Book Review: The Girlfriend Request

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*I received a free digital advanced reader’s copy of this book from Entangled Publishing via NetGalley. This did not influence my review of this book in anyway. This is an honest review of the novel as I saw it. This novel will be on sale on Jan. 11, 2016.*

Synopsis from Amazon:

Emma has been best friends with Eli since she moved to his neighborhood ten years ago. Tired of being cast in the role of the girl next door, Emma creates a fake Facebook profile in the hopes of starting an online friendship with Eli, which would hopefully lead to more. Like…way more. From friend request to In a Relationship–it all seemed so completely logical when she’d planned it.

Eli can’t figure out what Emma is up to. He’s pretty sure she’s the one behind the Facebook profile, but then again, why would she do something so drastic instead of just admitting she wants to be more than friends? And who the heck is this new guy he saw her with? Eli starts to think that just maybe…he missed his chance with the girl next door.

Two best friends, one outlandish ruse. Their status is about to become way more than It’s Complicated…

I have so many mixed feelings about this book.

First of all, when I read the synopsis I was hesitant because in my head I already knew Emma’s plan was terrible and destined to fail. However, I figured I’ve read a bunch of good books where the protagonist doesn’t have the best plan but that’s what makes it funny and interesting and I was curious how this would all play out.

Before I go into what I didn’t like let me say what I did. I liked how the author, Jodie Andrefski, decided to write this in both Emma and Eli’s point of views. Granted it’s mostly Emma’s point of view but we also get chapters of Eli’s perspective. I thought that was a great way to do it because that allowed this story to go in a different direction than I was expecting.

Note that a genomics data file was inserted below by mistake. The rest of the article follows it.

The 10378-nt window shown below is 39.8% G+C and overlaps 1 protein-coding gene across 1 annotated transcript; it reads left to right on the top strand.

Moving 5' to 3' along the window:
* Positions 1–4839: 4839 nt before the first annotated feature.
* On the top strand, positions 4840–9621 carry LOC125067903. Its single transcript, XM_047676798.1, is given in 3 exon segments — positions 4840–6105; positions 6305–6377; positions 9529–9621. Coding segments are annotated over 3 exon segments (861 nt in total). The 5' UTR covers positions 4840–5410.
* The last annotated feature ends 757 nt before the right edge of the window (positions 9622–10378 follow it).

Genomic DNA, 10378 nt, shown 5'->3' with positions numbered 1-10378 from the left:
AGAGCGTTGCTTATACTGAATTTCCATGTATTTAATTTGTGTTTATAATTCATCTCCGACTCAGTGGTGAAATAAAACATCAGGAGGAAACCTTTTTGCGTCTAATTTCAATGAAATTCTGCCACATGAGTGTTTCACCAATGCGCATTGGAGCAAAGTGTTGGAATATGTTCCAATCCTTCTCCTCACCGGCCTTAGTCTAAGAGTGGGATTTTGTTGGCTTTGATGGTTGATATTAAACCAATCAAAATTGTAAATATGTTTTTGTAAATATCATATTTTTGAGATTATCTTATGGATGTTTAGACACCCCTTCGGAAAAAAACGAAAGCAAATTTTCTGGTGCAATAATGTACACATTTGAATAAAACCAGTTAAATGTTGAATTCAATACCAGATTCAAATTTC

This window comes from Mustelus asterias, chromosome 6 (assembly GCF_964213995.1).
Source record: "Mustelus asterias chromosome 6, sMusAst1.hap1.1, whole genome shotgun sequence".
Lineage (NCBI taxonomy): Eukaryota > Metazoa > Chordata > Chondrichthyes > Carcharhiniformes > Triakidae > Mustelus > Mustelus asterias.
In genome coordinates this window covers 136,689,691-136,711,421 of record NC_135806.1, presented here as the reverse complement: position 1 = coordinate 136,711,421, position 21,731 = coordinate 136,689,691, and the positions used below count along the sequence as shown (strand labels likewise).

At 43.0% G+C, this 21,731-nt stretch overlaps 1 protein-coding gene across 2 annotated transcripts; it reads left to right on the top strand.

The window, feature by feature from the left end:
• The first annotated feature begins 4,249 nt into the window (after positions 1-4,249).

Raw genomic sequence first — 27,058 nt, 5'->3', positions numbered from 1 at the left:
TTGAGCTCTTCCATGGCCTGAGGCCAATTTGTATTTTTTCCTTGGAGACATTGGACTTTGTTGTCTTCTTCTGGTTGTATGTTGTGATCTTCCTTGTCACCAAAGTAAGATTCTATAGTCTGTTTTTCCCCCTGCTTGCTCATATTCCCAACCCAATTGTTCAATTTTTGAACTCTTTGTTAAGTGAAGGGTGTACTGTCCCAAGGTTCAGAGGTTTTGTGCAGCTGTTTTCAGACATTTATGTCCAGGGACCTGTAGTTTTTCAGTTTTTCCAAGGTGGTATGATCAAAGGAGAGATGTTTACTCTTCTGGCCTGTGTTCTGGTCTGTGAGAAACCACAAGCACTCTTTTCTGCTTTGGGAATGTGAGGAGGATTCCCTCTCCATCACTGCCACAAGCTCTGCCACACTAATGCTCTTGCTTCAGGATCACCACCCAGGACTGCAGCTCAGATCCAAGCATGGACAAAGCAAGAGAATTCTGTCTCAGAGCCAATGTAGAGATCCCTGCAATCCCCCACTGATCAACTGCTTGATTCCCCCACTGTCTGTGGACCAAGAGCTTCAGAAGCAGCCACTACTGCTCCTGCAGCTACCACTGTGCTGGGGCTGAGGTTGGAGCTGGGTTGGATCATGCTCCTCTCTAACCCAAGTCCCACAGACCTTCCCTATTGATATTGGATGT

Moreover, I liked the addition of another love interest for Emma. I thought that was another good twist to an otherwise cut and dry romance novel because, let’s face it, we all know how this story ends based on the blurb.

And that’s about it, unfortunately.

I really wanted to like Emma because I get it. It’s hard to tell someone you’ve been friends with for a while that you have feelings for them and on some crazy level I understood her whole “fake profile” idea. I thought it was a bad idea, but I understood.

But Emma just made way too many mistakes for me to forgive. And then on top of that I was excited to get Eli’s point of view but it turns out I don’t actually like Eli. I don’t understand why Emma went through all this trouble to “take their relationship to the next level” because he’s not that great. He doesn’t handle things with Emma well at all. Instead of being clear about what he wants he’s very cryptic about his feelings and yet somehow expects Emma to just know how he feels.

Truthfully, I liked Emma’s other love interest better until I didn’t because his personality suddenly took a nosedive for what I can only assume to be plot reasons.

Overall, I honestly think the concept of this novel isn’t as bad as I’ve seen others make it out to be. Yes it’s crazy but that’s what makes fiction great. Fiction’s allowed to be crazy. If you don’t believe me just read Fake Boyfriend by Kate Brian. That’s a good crazy book.

I was more disappointed in the characters and how they were developed. I also didn’t really believe Eli and Emma’s relationship and found it confusing. Maybe it’s because I’ve never been in love but I can’t understand how Emma believes what she feels for Eli is real love when it’s really just a very long, drawn out infatuation, which at one point she does say but then dismisses the idea entirely.

I wanted to like this book because it seemed like a cute, simple romance. Sadly, although it was simple and took me less than a day to read, it didn’t leave me with the butterflies in my stomach that I have come to expect from a good romance novel.

Borrow or Buy: On the one hand, this book is only $2.99 on the Kindle. On the other hand, you probably won’t be rereading it. Borrow it.

Stars:

2 stars

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